2. 3 worked on Duplicator-Spoiler Games (together).
    3. 3 worked on Empirical Algorithms (2 of these worked together).
    4. 3 worked on Crypto.
    5. 2 analyzed some Simple Games.
    6. 1 worked on Recursive Surreal Numbers.
    7. 1 worked on Graph Isomorphism.
    8. 1 worked on Monotone Circuits.
    9. 1 worked on the Prob Method.


  1. How do you schedule time with them ? a once/week meeting, ad hoc meetings as needed, mixture of both ?

  2. Good question!
    Over the summer we meet once-a-week
    or more as this is a time we are both free.
    That is when the bulk of the work gets done.
    During the year once every 2 weeks in the fall and then as needed. Somewhat ad-hoc.

    Might also depend on deadlines they have
    for both their school and for various contests.

  3. This is great!

    Fantastic post. I totally agree that not enough high-school students know Ramsey theory. :)

  4. As an undergrad I tutored, both formally and helping friends struggling with Calculus. I was always amazed at how much you can accomplish one on one or in small groups. You can identify conceptual difficulties and explain the relevant details in different ways until their eyebrows unfurrow. In a class setting you can't address everyone's individual difficulties, or even identify what they are reliably.

    Good for you contributing to knowledge on a per-person basis: it really is an important part of learning that our education system largely skips.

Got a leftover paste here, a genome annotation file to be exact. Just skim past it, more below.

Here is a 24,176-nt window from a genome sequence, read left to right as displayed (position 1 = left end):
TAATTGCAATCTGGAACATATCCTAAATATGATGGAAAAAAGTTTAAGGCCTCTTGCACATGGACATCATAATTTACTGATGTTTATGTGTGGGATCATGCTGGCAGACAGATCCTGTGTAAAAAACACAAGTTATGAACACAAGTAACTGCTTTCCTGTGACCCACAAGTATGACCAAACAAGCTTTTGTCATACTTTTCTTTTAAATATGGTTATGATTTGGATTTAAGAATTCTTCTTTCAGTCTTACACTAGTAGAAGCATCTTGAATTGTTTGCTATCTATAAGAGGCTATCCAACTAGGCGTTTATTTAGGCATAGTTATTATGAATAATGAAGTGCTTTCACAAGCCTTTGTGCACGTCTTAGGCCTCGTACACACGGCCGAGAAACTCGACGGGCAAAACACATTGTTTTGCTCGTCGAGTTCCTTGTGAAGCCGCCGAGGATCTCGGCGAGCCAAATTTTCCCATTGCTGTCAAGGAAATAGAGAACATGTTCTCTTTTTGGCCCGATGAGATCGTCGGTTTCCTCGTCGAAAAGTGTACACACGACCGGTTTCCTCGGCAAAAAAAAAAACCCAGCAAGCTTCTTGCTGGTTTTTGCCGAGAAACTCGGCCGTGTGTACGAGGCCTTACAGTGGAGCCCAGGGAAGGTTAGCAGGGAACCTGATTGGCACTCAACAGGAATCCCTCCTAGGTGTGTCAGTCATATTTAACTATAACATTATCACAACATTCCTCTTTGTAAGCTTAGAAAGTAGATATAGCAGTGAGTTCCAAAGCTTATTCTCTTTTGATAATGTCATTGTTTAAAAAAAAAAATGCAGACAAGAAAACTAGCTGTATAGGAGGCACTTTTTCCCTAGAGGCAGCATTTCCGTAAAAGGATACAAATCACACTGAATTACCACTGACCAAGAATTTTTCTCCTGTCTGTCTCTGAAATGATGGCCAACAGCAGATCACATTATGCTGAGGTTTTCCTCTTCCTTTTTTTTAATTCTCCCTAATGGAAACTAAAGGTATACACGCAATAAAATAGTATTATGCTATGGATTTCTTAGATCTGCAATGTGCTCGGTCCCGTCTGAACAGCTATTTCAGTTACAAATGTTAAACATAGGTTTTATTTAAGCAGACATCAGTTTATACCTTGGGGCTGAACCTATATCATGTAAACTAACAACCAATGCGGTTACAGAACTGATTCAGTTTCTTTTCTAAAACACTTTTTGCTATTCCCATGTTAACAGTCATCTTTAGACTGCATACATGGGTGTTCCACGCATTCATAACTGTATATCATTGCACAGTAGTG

5. Nice post.

    My experience is mainly with students preparing for IOI and IMO. You can expect more from them. Interestingly, many IMO Gold medalist become very good mathematicians and theorist, familiar names among them are Babai, Matyasevic, Lovasz, Suslin, Håstad, Shor, Razborov, Gowers, Perelman, Tao, ... .

  6. Thanks Bill !
    Do you find that most progress happens during meetings or in between meetings for the most part ? (where progress can be defined any way you see fit.

  7. I think it is hard to underestimate the impact these types of experiences can have on the students themselves. I went to Montgomery Blair HS, and also did research with a UMCP professor (Prof. Samir Khuller) when I was at Blair. The experience was one of the major ways I started being interested in theoretical computer science. Now as a grad student at MIT doing TCS, I can really appreciate all that Samir did for me.

    I think one difficulty in such endeavors is finding high school students who are really interested in research. One thing Bill didn't mention is that the reason so many of his high school students come from Blair is that there is a gifted and talented program there (which unfortunately is undergoing some budget problems, see ). There are various similar programs around the country, and they can be a good resource for finding enthusiastic students.

  8. some corrections to above post:

    1) I see Bill actually did mention Blair's magnet program (sorry Bill!). ("magnet" here really means "gifted and talented", so even the computer science teachers emphasize "Magnetism")

    2) "hard to underestimate" -> "easy to underestimate"

  9. Suresh- During the meeting they LEARN lots of stuff. get motivated, and are
    GIVEN things TO DO AT HOME. From that point on its a mixed bag- some do LOTS at home, some not-so-much. But the MEETING